I want to quit my job and want to BRRR houses. Bad idea?

33 Replies

You will hit a roadblock during the lending process if you quit now.  Every institutional lender will check your global cash flow based on the taxes you've filed for the last two years. They will look at your sources of income and verify you have income from something similar currently.  So if you don't have two years of rental income, you can't use that to qualify for institutional loans.  That's why you definitely want to get rental income on this year's taxes, but it may not be in your best interest to quit your job until you no longer require it for qualification to get money from a bank.

Slow down tiger! It's impossible to BRRR if you don't have any income to show the bank! Why would they lend money to an unemployed newbie? Keep the day job and don't jump off the pier till your ship comes in!

Originally posted by @Justin Reyes :

I make about $85k a year and have $30k saved up. I want to quit so bad. I live in Milwaukee, WI and see a lot of deals out there.

Don’t let your hate for your job drive you into a bad deal. Get educated. Buy David Greene’s brrrr book. It’s phenomenal. If you got any questions on a deal or wanna vent just PM. I’ll do the best I can for ya.  

I would say use your job as a challenge. If time is your limitation and not money or knowledge, learn how to grow a team. Use your stable income to hire a VA and teach them how to search for deals. Use your stable income to get your passive lead generation going so on your limited free time you can just do the fun stuff. Use your stable income to find a partner who maybe has time and not the money to do the marketing and leg work that you can't. You will be much better off in the long run. And by the time you can actually quit you have a well oiled machine up and running.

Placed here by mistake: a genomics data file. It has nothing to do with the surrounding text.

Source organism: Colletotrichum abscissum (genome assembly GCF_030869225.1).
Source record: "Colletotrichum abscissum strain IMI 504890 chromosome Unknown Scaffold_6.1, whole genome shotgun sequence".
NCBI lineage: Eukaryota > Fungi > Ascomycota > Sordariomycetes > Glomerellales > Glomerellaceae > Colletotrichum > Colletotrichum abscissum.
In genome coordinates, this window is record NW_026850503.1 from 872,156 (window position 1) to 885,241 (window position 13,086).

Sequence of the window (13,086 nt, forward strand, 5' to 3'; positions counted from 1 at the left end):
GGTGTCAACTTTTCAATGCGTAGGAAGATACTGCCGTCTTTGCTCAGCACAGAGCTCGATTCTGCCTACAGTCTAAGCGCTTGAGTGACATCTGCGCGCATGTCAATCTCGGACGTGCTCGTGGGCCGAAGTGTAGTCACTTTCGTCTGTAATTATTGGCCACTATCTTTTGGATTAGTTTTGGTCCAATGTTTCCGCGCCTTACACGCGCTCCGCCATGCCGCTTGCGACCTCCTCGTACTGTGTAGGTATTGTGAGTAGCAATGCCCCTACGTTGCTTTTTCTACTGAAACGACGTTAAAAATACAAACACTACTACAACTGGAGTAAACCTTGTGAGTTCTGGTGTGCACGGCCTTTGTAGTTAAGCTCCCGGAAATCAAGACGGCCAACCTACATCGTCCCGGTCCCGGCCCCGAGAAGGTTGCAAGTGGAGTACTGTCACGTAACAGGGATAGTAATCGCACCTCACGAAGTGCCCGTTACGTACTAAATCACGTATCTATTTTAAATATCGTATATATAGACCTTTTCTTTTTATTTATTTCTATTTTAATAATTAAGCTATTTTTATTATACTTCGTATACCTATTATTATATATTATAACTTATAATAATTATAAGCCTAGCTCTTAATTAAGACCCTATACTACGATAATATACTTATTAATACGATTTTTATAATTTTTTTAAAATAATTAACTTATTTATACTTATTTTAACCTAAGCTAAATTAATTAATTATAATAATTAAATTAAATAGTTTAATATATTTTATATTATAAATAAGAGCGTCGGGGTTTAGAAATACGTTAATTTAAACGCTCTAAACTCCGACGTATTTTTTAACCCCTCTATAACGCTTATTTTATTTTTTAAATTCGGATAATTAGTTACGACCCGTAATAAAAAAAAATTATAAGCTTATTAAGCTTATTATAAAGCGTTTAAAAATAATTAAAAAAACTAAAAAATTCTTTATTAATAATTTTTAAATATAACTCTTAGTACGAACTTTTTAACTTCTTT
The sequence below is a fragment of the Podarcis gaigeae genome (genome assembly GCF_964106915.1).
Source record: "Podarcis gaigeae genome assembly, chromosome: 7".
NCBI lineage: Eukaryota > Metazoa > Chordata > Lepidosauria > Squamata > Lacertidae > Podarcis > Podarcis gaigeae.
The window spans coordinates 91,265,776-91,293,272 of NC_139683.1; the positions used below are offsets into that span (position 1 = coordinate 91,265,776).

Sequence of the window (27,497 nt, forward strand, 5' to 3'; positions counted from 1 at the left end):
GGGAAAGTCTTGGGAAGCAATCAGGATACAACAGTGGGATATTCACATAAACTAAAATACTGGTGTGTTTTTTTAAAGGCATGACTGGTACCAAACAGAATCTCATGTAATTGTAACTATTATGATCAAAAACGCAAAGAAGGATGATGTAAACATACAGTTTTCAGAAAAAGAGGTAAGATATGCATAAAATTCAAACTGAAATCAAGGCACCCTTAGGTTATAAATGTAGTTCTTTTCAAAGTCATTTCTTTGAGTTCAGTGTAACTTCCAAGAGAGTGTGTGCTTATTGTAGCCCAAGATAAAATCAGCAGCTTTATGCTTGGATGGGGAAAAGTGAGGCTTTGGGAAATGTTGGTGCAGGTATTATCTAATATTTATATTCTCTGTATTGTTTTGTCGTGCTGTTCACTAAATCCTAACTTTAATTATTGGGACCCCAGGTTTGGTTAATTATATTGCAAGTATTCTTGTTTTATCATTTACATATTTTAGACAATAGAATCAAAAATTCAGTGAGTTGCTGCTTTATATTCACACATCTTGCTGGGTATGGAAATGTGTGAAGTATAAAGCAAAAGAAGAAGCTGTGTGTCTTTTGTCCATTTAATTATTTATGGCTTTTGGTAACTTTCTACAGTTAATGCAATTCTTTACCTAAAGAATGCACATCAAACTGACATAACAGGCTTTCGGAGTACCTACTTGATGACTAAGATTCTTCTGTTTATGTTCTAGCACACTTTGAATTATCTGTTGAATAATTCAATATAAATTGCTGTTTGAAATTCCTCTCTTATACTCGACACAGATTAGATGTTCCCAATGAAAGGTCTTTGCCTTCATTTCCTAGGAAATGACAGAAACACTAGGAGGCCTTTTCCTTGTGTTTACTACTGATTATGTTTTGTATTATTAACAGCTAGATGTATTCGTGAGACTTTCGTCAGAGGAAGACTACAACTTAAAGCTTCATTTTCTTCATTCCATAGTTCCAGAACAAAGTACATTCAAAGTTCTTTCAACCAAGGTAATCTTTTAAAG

@Robert J. Wow thanks so much! That was extremely great advice! I’m only 30 years and had a very rough lifestyle growing up but that made me very strong and wanted to make sure I learn as much as I can. i think I want to quit my job because all the people that’s been working at my job for 20s plus are all NOT HAPPY. I’m scared to turn into them but Robert thank you for the advice. I’m not going to quit and going to make sure my next move is my best move.

"...i think I want to quit my job because all the people that’s been working at my job for 20s plus are all NOT HAPPY...."

When I was your age & already had a few rentals I just kept working/putting in time, for the above mentioned financing requirements. My colleagues couldn't understand why I refused to work o/time (& we were commissioning a large project so it was unlimited). Instead I slowly plugged away at acquiring properties, rehabbing in all my spare time then walked away in my early 40's when Passive Eclipsed W-2.

My motto was stay single, focused & frugal .... 2 of them stuck :)

Do both till you get your first 2 flips under your belt. Then def quit your job and work twice as hard at the flipping game and build wealth for you and your family. 

Best of luck in all your endeavors.